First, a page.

27 November 2021 The Irish Film & Television Network
IFTN Talks With John Connors
26 Apr 2018 : Nathan Griffin
IFTN caught up with John Connors to find out about his up and coming projects, what he is most excited about in 2018, and who he has been most impressed by in the Irish industry over the past 12 months.

Irish actor John Connors is best known for his role in the box-office hit ‘Cardboard Gangsters’, which he co-wrote with director Mark O’Connor. He also featured alongside Rooney Mara & Aidan Turner in Jim Sheridan’s romantic-drama ‘The Secret Scripture’, and RTÉ hit-dramas ‘Love/Hate’, ‘Charlie’, and ‘Rebellion’.

Connors shot to international attention earlier this year after his passionate acceptance speech at the 2018 IFTA Film & Drama awards went viral, being picked up by a number of international news stations and viewed online over 3.3 million times to date.

Having picked up the award for ‘Best Actor in a Leading Role Film’ for his performance in the independently funded ‘Cardboard Gangsters’, Connors took the opportunity to discuss the lack of support his film received from the Irish Film Board, the prejudice held against the Traveler community within the Irish film industry, and the opportunity that creativity provides to alleviate the burden of depression, which he openly spoke about suffering from in the past.

Following a hugely successful 2017, Connors is involved in a number of up and coming projects include ‘The Broken Law of Attraction’, Colin Broderick’s ‘A Bend In The River’, ‘Fingerprints’, ‘The Legend of Harry & Ambrose’, and ‘For the Good of the Child’.

What are the best and worst aspects of your work?

“The best thing about acting is the cathartic moments that take over your body; It's followed by complete peace, Nothing like it...”

“The worst part of acting is the industry and the culture that exists within it, of sucking up and bowing down to people. The film set monarchy also disgusts me, but not all sets are like that.”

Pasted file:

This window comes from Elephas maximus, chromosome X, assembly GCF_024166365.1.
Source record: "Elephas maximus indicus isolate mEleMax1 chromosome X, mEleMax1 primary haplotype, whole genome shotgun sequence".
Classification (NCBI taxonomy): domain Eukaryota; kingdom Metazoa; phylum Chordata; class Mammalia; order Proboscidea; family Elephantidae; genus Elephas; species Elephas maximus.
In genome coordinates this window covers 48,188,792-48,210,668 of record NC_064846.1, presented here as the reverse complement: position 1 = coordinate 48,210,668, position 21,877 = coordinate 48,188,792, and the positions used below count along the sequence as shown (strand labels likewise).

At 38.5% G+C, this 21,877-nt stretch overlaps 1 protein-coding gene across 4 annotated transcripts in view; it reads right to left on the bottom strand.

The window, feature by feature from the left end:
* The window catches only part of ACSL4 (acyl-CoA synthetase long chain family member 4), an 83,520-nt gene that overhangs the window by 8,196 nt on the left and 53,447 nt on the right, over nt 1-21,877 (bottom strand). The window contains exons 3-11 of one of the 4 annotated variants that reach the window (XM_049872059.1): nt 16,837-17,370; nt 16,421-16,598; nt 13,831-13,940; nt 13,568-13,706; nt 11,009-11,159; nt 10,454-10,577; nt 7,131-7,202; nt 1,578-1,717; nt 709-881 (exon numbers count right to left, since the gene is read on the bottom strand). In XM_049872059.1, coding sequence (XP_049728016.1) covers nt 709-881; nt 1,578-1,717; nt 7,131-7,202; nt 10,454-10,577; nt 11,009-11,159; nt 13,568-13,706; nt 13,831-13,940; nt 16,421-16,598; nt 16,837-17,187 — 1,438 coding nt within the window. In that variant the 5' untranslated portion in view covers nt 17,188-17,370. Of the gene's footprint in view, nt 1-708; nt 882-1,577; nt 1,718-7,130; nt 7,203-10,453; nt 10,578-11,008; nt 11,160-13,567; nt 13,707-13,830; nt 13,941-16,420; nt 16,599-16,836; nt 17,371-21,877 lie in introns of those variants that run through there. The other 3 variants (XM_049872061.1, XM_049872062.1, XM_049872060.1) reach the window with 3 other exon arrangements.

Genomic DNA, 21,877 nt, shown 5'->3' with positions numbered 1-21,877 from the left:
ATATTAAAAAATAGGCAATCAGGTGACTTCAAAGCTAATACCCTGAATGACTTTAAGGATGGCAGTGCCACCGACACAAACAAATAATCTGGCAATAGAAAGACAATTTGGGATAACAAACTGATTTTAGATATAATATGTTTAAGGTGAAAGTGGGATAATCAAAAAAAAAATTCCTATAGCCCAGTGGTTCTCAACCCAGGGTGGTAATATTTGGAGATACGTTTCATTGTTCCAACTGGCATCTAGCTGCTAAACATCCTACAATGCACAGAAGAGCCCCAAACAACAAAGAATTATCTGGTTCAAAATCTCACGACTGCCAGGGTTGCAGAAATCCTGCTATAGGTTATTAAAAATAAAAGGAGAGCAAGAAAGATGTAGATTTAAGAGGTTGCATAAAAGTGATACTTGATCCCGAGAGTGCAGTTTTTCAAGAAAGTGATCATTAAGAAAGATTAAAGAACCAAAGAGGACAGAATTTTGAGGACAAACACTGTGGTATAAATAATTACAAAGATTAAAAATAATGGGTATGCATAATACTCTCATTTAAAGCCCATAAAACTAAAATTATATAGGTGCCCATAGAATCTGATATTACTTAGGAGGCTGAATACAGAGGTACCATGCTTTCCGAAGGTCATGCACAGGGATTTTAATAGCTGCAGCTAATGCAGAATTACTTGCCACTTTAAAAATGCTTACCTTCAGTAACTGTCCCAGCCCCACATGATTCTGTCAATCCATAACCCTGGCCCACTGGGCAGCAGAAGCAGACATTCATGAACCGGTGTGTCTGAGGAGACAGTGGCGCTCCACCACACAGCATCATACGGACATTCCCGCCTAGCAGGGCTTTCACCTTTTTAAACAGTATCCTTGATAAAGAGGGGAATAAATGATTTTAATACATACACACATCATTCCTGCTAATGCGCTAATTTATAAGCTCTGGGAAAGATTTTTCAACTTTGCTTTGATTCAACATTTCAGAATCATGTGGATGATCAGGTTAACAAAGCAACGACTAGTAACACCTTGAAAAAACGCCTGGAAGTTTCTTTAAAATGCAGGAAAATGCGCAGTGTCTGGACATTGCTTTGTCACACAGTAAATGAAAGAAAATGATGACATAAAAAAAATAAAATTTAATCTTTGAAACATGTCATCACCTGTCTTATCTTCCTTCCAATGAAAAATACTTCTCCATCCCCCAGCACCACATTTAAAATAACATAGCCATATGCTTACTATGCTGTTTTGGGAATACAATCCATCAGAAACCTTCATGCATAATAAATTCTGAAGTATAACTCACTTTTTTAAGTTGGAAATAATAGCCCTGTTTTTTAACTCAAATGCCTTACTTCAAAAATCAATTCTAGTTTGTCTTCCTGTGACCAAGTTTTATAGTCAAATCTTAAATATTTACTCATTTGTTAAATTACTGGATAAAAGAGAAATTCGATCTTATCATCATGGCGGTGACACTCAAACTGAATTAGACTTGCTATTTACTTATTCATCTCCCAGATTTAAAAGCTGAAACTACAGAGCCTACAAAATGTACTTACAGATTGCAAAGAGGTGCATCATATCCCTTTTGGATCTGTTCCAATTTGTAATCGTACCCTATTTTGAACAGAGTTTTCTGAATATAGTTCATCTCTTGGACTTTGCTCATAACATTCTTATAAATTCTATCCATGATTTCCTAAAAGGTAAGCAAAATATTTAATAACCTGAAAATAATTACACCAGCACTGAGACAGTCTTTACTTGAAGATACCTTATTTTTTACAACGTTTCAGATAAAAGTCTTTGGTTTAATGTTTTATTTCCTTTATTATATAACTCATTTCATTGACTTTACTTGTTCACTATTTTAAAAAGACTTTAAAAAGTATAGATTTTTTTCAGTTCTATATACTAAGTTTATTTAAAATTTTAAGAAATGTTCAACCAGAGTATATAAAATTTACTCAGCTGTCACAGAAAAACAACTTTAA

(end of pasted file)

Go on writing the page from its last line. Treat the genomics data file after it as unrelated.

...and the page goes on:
What career do you think you would have if you weren’t in the film/TV industry, and why?

“I was a very successful amateur boxer winning over thirty titles ranging from county level to international with the Irish boxing team. I was asked to go pro, so I’d like to say boxing but I lost my dedication at about 18. Who knows if I could have got it back? If not I’d be maybe shovelling shite for a living.”

When did you last cry watching a film? (Or come close)

“The last time I cried was watching "The Wrestler" a few weeks back. I switch it on about once a month. The end scene where he realises the only people he could trust and who loved him were the fans. Then on he goes walking out to "Sweet Child O’ Mine", risking his life after being advised by his doctor to never wrestle again. Heart wrenching.”

What Irish Actor/Director would you most like to work with, and why? (Living or Dead)

“I've worked with many great Irish directors and actors already. I'm a huge film fan, so more than even wanting to work with these people I just really want to see what they have next and that goes for Aoife Mcardle, Frank Berry, Tristant Heanue and Terry Mcmahon.”

What are you most excited about for 2018?

“Personally, I’m excited about directing my short film that I wrote called "Bless you father for you have sinned", which like Cardboard Gangsters was rejected by the film board. Not stopping me though, I have an amazing cast and crew ready. I'm also working on a feature length script that I will direct called "The Keepers of the Flame". It's about Travellers. Many films have been made about Travellers and made by settled people, which were funded easily. Let’s hope I get support to make mine. It will be the bench mark film about Travellers. I really hope settled film-makers stop making films about us then. They are never really accurate and they miss so much.”

Who has really impressed you in the last 12 months in the Irish industry?

“Aoife Mcardle. Her film "Kissing Candice" was like no other Irish film I've ever seen. Also, Franky Berry, I loved "Michael inside". He's Irelands answer to Ken Loach. Also, really looking forward to Mark O'Connor's new TV series, I think it will be huge! There is no other film-maker like Mark in Ireland.”

Was there a particular scene or part you learnt by heart for auditions starting out?

“No. Nothing ever pre learned. Haven't done many auditions ever really, been lucky that most of the projects I’ve done have come from something else where a film maker saw me.”

Connors can currently be seen in TNT’s ‘The Alienist’ on Netflix.

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